Edwin Garro is an ASQ Fellow and founding member of ASQ Section 6000, Costa Rica. He pioneered ASQ certifications in Central America. Currently he serves in ASQ’s awards board. He is an ASQ CQE, CQM/OE, CQI, CQA, CSSGB and CSSBB. He is the CEO of PXS, a leading consulting firm with offices in Costa Rica and Colombia. He has a B.Sc. in Industrial Engineering from the Costa Rica Institute of Technology, and a M.S. in Manufacturing Engineering from the University of Massachusetts, Lowell.
In August of this year, I visited a junior high school class at the San Rafael de Poás Technical High School, in the mountains of Alajuela, Costa Rica. This is not a typical junior class; these 15- and 16- year olds will graduate in 2017 with a technical degree in Quality and Productivity.
It was not my first visit to the class. Ever since I discovered this new Quality and Productivity program, I have been fascinated by it. These remarkable teens will certainly play a role in the future of our profession.
The Quality and Productivity Technical Program
As a whole, the cluster of medical devices companies is the largest exporter in Costa Rica. All the big names are here, Baxter, Boston Scientific, Abbott, Hospira, Hologic, Moog, just to name a few. Over the years, many Costa Rican professionals have specialized in “all things FDA,” and being ASQ certified is a formal requirement in many of these firms.
One area in which there is still a shortage of manpower is quality technicians. The Costa Rican Investment Promotion Agency (CINDE) took the concerns of the customer (general managers of the medical devices cluster) and worked with the National Education Ministry (MEP, Ministerio de Educación Pública in Spanish) to create this very innovative program.
Instead of reinforcing the existing associate degrees, they decided to create a high school technical degree in Quality and Productivity. Over a three-year period, students will receive 2,880 hours of education in management fundamentals, process improvement, quality control, quality enterprises and English. Five technical high schools started the pilot deployment last year; Colegio Técnico de Poás started this academic year. Seven more schools will start in the next two years.
Take a look at the objectives of the program, and keep in mind that the students will still be teenagers when they graduate:
1. Prepare technicians in accordance with the demands of current and future markets.
2. Promote the values and attitudes of quality.
3. Encourage the development of creative and critical thinking structures, which will allow students to deal with the continuous changes in social and economic systems.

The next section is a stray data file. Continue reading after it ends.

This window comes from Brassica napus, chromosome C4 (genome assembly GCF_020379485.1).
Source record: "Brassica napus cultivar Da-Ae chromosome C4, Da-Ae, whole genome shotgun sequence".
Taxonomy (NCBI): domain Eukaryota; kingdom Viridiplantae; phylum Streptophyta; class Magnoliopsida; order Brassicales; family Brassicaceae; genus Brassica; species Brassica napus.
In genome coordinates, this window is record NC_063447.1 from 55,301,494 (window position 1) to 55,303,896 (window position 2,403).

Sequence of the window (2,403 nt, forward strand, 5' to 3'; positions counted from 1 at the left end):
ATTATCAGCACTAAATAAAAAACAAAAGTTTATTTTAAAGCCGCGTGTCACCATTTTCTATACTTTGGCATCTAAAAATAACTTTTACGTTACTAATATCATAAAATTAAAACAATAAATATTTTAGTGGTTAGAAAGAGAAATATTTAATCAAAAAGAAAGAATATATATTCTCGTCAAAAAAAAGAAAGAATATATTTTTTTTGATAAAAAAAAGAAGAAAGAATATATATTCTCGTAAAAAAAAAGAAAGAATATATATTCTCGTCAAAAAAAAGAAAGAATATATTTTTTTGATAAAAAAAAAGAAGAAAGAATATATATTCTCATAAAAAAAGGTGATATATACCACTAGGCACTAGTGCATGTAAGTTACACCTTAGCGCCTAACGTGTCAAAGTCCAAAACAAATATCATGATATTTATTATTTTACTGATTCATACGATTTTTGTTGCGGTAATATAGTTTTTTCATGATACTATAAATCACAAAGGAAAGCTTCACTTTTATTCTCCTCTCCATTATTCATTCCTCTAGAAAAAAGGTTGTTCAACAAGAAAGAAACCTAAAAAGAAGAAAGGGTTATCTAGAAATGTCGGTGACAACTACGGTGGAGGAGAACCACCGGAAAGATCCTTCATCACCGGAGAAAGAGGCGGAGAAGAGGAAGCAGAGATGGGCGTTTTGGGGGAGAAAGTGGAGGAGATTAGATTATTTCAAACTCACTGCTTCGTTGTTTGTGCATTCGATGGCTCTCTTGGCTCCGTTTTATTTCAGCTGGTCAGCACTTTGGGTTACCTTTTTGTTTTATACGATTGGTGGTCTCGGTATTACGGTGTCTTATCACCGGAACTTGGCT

4. Stimulate a quality and productivity mindset.
5. Promote quality through Statistical Process Control, local and international standards, the study of waste and the effective use of raw materials, seeking sustainable development with the environment.
Even though there are no graduates yet, companies are already lined up to receive these students for their technical practice (the last three months of their senior year).
I myself am the product of a technical high school, having studied graphics arts and printing at Don Bosco Technical High School in the early 1980s. I know the impact of this kind of education. My printing background led me my first general manager position, and for the last 16 years, I have owned a successful lithography business.
My meeting with the quality and productivity teens
Every time I arrive at the school, I tell the students and their teacher, Yesenia Alvarado, an industrial engineer by profession and high school teacher by vocation, how much I admire them. They are part of the first truly global generation. When they enter the job market, their quality knowledge will be a great advantage, even if, as many of them have told me, they go on to college and study something completely different.
During my August visit, I honored a promise I had made last time I came to the school. I told them I would bring all kinds of souvenirs from WQCI in Tennessee. They took my “loot” coming from the booths at exhibit hall, everything from pens to USB memories.
Second I gave them a quick lecture on the future of quality, which is kind of a paradox because they are the future of quality.
Third, and here comes the important part, I made an exercise with them. I asked them about their worries, about how they see the future. We made an affinity diagram exercise (see picture left) and after that a multi-voting session. These teenagers, many of them the sons and daughters of coffee production families, are already thinking about their future jobs and their opportunities in life.
Their three main concerns were:
Lack of good English language skills for the global market
At age 15, they are more worried about the global job market than about prom night or first dates.
To encourage them, I told them that it is precisely their quality education and near future technical degree that will guarantee their full employment and market rate salaries, plus I urged them to pursue full college degrees. It was uplifting to see the students demanding better English classes because they know the current four hours per week is not enough to master a second language.
I don’t know what the future will be for these teens, but I do know that their odds are better with such a good education this early in life. The Costa Rican quality and productivity teenagers give hope to our profession. I view their generation with a lot of optimism and I would be interested to know if there are similar project in other countries.